“You are too predictable with your writing” said Ms. Prunelly, peering over half-rim glasses at the disinterested students slouched over their desks. “One week from today I want three to five hundred words about something that is true. Do not put your name on the paper. We will read the papers in class and you will try to guess who wrote it.
“The person receiving the least number of correct votes will get the highest grade. Whoever correctly guesses the most authors will get a high grade. Another high grade will go to the best written paper, based on how well it is written. To make it interesting, if you don’t fool me you get a ‘D’.”
No one realized it at the time, but a stick of dynamite exploding would not have rocked the community as much as one student’s paper did the following week. It was fifteenth in the pile, following a piece titled The Truth About Jockey Itch, likely written by the captain of the football team.
Quint had read only part of the first paragraph; it had the makings of being really humorous, when Ms. P interjected, “Enough!” She pointed at Ginger. “Read number fifteen.”
Ginger picked up two sheets of paper stapled together; flipped dark tresses away from her eyes with a head shake, lifted the paper with a thumb and index finger, and began to read. “The Truth About Ms. Prunelly.”
The teacher’s dark eyes widened perceptibly, her lips parted -- she may have been breathing through her mouth. “Bring it on” someone hollered above a chorus of delightful yips.
Ginger continued, reading with a suddenly dramatic ten-p.m.-breaking-news voice, “She asked for truth, so here it is. She thinks no one knows her secret, but I do. The School Board would fire her; the Police Chief would …”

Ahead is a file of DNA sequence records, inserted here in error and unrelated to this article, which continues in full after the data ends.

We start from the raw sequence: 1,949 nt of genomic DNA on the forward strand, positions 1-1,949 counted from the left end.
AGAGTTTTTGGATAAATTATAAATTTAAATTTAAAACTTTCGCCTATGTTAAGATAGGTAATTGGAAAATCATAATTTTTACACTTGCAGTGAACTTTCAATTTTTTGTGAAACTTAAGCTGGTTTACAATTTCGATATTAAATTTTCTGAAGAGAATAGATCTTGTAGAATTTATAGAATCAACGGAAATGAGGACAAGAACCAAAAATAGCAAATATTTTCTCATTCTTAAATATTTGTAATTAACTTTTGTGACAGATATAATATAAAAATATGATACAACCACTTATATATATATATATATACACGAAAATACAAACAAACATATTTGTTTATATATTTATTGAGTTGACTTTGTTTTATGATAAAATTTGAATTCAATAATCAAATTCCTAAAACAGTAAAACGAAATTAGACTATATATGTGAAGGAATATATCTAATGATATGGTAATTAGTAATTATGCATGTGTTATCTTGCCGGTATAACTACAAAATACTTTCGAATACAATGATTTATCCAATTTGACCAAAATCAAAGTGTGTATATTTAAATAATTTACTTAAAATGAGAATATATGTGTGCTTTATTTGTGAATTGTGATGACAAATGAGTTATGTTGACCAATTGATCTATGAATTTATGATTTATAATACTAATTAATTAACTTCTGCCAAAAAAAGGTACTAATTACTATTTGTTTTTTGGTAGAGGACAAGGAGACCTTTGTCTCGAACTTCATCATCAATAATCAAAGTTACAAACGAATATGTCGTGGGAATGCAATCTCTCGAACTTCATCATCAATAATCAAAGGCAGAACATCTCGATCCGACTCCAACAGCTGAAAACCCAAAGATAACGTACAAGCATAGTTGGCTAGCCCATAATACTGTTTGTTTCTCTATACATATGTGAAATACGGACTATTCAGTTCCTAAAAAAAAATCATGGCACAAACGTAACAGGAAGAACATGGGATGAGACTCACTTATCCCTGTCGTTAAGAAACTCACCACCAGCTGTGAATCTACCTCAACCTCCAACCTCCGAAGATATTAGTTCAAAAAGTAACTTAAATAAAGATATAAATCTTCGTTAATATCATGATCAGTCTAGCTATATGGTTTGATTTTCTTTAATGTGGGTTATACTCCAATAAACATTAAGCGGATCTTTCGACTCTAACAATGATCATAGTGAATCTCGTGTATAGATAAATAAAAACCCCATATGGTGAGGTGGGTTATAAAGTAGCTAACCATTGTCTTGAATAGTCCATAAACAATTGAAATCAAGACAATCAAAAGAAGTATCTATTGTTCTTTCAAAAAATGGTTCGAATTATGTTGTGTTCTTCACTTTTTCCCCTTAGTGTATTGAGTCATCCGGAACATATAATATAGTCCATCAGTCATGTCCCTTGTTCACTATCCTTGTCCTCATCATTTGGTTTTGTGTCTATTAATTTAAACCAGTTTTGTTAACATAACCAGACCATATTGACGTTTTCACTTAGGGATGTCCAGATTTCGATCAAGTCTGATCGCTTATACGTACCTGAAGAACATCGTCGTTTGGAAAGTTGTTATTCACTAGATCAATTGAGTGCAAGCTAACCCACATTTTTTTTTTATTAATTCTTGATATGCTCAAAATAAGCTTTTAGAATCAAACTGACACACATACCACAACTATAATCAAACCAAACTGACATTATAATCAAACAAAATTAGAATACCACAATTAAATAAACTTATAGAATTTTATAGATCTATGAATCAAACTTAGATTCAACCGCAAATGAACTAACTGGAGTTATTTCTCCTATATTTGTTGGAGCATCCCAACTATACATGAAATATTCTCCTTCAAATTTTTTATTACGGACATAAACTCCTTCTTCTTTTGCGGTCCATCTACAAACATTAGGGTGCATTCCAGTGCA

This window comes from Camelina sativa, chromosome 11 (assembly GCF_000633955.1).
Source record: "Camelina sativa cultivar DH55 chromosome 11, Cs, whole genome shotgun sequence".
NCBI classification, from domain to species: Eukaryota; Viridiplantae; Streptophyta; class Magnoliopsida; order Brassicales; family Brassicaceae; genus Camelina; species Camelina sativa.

“Let me see that!” Ms. P commanded, snatching the paper. Tilting her head back to see through her glasses, she read quickly, intently. Flipping to the second page, her shoulders slumped. The sound could have been, “Noooo!…”, or a pressure valve popping and venting boiler steam. Ms. P rushed, sobbing and stumbling out the door, crushing the paper in her left hand.
She was never seen again. Two classes later someone told the principal Ms. P was absent. He went to her home and found the front door open. Forbush, a neighbor, said she skidded her red convertible into the driveway, ran inside, and came out with an armful of stuff. She threw it in the back seat and burnt rubber leaving, ignoring his neighborly wave. Years later someone saw an older look-alike working on a shrimp boat in Pascagoula. “Might not have been her at all” was added as an afterthought.
No one ever admitted to writing whatever lit Ms. P’s fuse, though people had their suspicions. Afterwards, the story continued in alarming fashion, maybe through copy-cats, but there too, theories populated like guppies in a fish tank.
A doctor committee suicide: a handwritten note was found on his car seat saying, I’m going to tell your darkest secret to the world next Friday. Penelope Venters lives on tranquilizers, dealing with paranoia. Her symptoms appeared after she received a note saying, I have a photograph of you, Mrs. High Society. Soon, I’m going to nail it to poles all over town.
Others received notes, the rumor mill declared. A changed demeanor fueled many speculation feeding frenzies. Several families moved away without leaving forwarding addresses. Maybe the summer was just hotter than usual, but don’t try to fly that explanation by the old codgers at Tommy’s Domino Parlor. Fear stalked the streets, vacuuming up joy.
The town eventually righted itself after a young enthusiastic preacher named Dugan took up his first pastorate. When he began to boldly advertise, Be Sure, Your Sins Will Find You Out, the betting money said he wouldn’t last long enough to get run off. The next week the church’s marquee proclaimed, All Have Sinned --- Repent And Be Forgiven, Each And Every One. Dugan talked to anyone he met, befriending all that would let him. It wasn’t easy for folks to give their fears to God. But when they did, revival broke out. Joy returned over the following weeks as burdens were laid at the foot of the cross.
Today, the message most likely to be found on a car seat in that little town beside a bubbling brook is, God loves you, and so do I.
The opinions expressed by authors may not necessarily reflect the opinion of FaithWriters.com.
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